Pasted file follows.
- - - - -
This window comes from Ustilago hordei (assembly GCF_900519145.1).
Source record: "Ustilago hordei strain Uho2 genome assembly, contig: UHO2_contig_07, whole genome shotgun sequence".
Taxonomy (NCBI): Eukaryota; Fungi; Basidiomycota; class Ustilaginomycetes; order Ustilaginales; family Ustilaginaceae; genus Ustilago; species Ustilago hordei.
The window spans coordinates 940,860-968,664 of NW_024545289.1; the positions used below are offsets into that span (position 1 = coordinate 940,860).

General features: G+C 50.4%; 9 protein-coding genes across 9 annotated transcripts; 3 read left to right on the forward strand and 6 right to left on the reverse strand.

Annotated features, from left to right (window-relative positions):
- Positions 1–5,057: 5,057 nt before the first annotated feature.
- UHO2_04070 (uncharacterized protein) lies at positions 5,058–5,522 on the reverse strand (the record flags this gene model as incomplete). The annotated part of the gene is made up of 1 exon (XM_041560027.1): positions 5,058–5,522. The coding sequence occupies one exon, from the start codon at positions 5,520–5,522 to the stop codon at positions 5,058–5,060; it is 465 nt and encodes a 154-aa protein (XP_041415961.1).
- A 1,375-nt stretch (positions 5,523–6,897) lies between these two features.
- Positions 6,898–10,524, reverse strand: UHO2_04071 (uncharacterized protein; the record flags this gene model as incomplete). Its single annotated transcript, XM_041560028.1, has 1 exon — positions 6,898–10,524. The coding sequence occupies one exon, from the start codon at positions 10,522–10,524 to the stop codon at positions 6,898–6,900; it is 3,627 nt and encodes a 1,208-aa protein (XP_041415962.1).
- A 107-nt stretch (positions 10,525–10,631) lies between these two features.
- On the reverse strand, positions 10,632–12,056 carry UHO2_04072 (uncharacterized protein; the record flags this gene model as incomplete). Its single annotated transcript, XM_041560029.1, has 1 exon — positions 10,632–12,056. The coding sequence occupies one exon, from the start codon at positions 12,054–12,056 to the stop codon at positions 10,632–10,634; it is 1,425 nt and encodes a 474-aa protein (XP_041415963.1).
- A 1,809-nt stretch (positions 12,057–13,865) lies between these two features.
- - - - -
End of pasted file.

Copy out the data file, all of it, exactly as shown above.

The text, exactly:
This window comes from Ustilago hordei (assembly GCF_900519145.1).
Source record: "Ustilago hordei strain Uho2 genome assembly, contig: UHO2_contig_07, whole genome shotgun sequence".
Taxonomy (NCBI): Eukaryota; Fungi; Basidiomycota; class Ustilaginomycetes; order Ustilaginales; family Ustilaginaceae; genus Ustilago; species Ustilago hordei.
The window spans coordinates 940,860-968,664 of NW_024545289.1; the positions used below are offsets into that span (position 1 = coordinate 940,860).

General features: G+C 50.4%; 9 protein-coding genes across 9 annotated transcripts; 3 read left to right on the forward strand and 6 right to left on the reverse strand.

Annotated features, from left to right (window-relative positions):
- Positions 1–5,057: 5,057 nt before the first annotated feature.
- UHO2_04070 (uncharacterized protein) lies at positions 5,058–5,522 on the reverse strand (the record flags this gene model as incomplete). The annotated part of the gene is made up of 1 exon (XM_041560027.1): positions 5,058–5,522. The coding sequence occupies one exon, from the start codon at positions 5,520–5,522 to the stop codon at positions 5,058–5,060; it is 465 nt and encodes a 154-aa protein (XP_041415961.1).
- A 1,375-nt stretch (positions 5,523–6,897) lies between these two features.
- Positions 6,898–10,524, reverse strand: UHO2_04071 (uncharacterized protein; the record flags this gene model as incomplete). Its single annotated transcript, XM_041560028.1, has 1 exon — positions 6,898–10,524. The coding sequence occupies one exon, from the start codon at positions 10,522–10,524 to the stop codon at positions 6,898–6,900; it is 3,627 nt and encodes a 1,208-aa protein (XP_041415962.1).
- A 107-nt stretch (positions 10,525–10,631) lies between these two features.
- On the reverse strand, positions 10,632–12,056 carry UHO2_04072 (uncharacterized protein; the record flags this gene model as incomplete). Its single annotated transcript, XM_041560029.1, has 1 exon — positions 10,632–12,056. The coding sequence occupies one exon, from the start codon at positions 12,054–12,056 to the stop codon at positions 10,632–10,634; it is 1,425 nt and encodes a 474-aa protein (XP_041415963.1).
- A 1,809-nt stretch (positions 12,057–13,865) lies between these two features.